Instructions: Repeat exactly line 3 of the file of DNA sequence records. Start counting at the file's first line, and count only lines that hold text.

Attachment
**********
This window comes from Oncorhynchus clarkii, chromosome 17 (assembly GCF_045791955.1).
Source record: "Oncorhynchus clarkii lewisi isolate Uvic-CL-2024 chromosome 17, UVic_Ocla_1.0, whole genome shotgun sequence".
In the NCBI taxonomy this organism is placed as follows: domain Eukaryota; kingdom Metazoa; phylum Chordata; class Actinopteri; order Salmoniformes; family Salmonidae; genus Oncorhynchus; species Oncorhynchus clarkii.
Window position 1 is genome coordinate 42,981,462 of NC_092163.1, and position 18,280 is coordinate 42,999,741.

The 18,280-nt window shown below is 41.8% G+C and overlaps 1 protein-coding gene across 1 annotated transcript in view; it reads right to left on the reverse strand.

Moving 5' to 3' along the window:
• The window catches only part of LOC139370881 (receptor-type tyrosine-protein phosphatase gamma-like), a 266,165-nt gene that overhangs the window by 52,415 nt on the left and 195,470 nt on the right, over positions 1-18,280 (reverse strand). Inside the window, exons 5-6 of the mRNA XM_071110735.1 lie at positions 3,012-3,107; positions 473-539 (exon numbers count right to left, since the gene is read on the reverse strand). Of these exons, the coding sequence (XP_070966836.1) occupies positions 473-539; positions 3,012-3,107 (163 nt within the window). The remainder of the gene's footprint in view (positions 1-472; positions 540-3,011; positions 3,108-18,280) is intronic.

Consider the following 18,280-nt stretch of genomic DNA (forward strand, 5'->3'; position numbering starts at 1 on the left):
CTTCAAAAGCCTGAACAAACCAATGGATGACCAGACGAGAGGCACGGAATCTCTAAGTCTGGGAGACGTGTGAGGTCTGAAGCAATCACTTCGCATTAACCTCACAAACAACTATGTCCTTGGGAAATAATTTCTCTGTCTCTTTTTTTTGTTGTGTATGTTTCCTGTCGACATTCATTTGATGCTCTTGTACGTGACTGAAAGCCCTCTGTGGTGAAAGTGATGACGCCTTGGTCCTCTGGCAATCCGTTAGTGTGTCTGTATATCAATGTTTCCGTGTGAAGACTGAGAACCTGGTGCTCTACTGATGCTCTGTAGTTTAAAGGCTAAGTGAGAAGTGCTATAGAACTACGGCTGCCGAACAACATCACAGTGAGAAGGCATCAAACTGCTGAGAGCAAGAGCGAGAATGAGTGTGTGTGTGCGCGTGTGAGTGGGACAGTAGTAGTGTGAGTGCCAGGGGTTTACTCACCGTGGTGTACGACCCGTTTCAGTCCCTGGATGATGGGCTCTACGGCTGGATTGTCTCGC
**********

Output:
In the NCBI taxonomy this organism is placed as follows: domain Eukaryota; kingdom Metazoa; phylum Chordata; class Actinopteri; order Salmoniformes; family Salmonidae; genus Oncorhynchus; species Oncorhynchus clarkii.